Archive for March, 2010

The Arts and Faith Top 100 Films List

March 1, 2010

I’m honored to announce the Arts and Faith Top 100 Films—a list I had a hand in creating, and of which I am immensely proud. (Is it OK for a Christian to feel pride?)

Arts and Faith is an online community of mostly Christian film critics and movie lovers. I’ve been part of the community since 2001. The board has gone through a couple of iterations during that time, changing administrators and owners. It’s now run by the folks at Image, and they’ve done a wonderful job with the site. The update of the Arts and Faith 100 list, which has been published twice before, is their biggest undertaking so far, and they’ve pulled it off during a time when Image has been facing significant financial and staffing challenges. I honor their commitment to the Arts and Faith site and their dedication in pulling together this new list of top films.

So, what about the list? Take a look at it. It’s amazing. Sure, there are immediate questions on first look: Why is Ozu’s Early Summer ranked higher than Ozu’s Floating Weeds, and why are both ranked above the director’s Tokyo Story, which, on one list of the best movies of all time, supplanted Citizen Kane in the top slot? Why is the top-ranked English language film number 22? Are we just a bunch of foreign-film snobs? Why is the list tilted toward recent releases?

All legitimate questions, with answers that boil down to the personal preferences of a select group of passionate advocates of worldwide cinema that stirs the spirit. The voting was open to all registered participants of

You might be wondering what the criteria were for ranking the films. Great question. This has been debated among the board participants for years. What makes our viewpoint unique? We’re a group of religious individuals who are moved by soul-stirring cinema. Some would describe “soul-stirring” as films that deal with overt spiritual themes; others would say that great cinema touches the soul regardless of whether or not the films deal explicitly with spiritual themes. Some look for uplifting, hopeful messages, while others find depictions of destructive behaviors instructive, illuminating and helpful. The criteria have never been settled.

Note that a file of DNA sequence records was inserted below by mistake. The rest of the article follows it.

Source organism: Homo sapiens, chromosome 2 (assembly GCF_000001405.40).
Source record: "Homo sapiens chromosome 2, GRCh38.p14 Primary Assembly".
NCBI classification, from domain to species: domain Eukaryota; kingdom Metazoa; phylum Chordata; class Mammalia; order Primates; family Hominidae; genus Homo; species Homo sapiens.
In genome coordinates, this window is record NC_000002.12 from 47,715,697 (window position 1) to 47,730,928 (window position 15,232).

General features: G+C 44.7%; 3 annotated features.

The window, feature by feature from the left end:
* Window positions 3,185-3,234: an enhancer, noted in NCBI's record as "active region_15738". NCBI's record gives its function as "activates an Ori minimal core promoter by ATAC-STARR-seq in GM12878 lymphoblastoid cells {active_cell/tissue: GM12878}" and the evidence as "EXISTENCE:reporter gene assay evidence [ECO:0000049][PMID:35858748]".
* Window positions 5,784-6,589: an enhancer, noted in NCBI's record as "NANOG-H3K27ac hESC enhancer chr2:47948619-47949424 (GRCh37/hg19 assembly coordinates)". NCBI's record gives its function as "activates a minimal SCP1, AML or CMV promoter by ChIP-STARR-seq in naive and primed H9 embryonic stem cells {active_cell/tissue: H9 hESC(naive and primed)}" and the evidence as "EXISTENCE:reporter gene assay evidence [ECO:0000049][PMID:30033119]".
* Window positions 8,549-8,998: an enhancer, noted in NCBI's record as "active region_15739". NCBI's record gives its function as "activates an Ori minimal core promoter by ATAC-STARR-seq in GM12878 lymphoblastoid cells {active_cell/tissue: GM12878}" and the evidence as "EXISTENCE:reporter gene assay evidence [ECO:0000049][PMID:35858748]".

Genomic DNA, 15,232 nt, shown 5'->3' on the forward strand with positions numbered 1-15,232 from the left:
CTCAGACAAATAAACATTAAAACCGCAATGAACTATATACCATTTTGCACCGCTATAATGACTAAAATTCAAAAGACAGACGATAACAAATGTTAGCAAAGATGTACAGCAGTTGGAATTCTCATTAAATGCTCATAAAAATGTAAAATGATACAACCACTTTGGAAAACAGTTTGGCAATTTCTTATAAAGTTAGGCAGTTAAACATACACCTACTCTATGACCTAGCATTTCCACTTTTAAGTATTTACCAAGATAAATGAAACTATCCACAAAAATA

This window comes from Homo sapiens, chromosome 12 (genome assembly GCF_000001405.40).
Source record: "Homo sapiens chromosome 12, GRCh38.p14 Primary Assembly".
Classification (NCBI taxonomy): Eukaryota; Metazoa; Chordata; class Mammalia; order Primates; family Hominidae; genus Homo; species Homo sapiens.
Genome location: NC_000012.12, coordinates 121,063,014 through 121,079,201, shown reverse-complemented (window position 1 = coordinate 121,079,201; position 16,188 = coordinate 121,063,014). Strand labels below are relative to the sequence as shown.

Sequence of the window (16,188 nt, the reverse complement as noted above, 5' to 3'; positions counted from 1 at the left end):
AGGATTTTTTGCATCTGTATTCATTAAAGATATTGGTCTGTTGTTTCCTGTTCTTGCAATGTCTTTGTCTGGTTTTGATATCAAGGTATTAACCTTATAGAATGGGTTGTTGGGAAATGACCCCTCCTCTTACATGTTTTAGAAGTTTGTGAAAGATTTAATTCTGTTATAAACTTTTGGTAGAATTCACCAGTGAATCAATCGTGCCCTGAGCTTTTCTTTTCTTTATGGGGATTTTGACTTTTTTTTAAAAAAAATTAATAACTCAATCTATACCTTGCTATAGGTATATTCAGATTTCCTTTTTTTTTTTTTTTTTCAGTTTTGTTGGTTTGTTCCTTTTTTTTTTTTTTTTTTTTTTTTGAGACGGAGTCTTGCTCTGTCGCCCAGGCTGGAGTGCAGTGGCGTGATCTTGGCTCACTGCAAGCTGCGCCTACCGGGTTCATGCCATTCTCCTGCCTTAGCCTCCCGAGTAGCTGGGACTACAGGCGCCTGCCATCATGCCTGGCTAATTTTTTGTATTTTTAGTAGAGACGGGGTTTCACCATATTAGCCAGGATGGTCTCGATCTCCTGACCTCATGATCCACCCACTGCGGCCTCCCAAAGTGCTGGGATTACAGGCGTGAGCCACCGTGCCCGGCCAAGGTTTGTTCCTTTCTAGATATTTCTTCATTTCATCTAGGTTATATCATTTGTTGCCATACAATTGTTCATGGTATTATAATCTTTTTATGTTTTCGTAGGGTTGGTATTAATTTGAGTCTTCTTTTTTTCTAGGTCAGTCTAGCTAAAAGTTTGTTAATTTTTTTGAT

This year, a group of films were nominated (several were grandfathered in from previous Arts and Faith 100 lists) and rated on a scale of 1 to 5, with 5 representing the strongest films, and a 1 the least strong, among the nominees.

A few things jumped out at me about the new list. The Dardennes brothers are all over it—and deservedly so. They have consistently made the most thought-provoking cinema of the last several years. Their film Lorna’s Silence, which got a raw deal from several critics but which placed at number 2 on my own Top 10 list for 2009, comes in here at number 67, while the film that topped my list last year, a remarkable French film called Summer Hours, is number 74. Not so many comedies on the list—that’s unfortunate—but Jacque Tati’s delightful Playtime comes in at number 37. And Carl Theodore Dreyer’s Ordet continues its lock on the number 1 spot.

Take a look at the list and post any thoughts or questions you might have. Then, if you’re interested in joining the conversation at the board, register for the site. You’ll be involved in some great discussion—and you’ll get to contribute to the next revision of the Arts and Faith 100.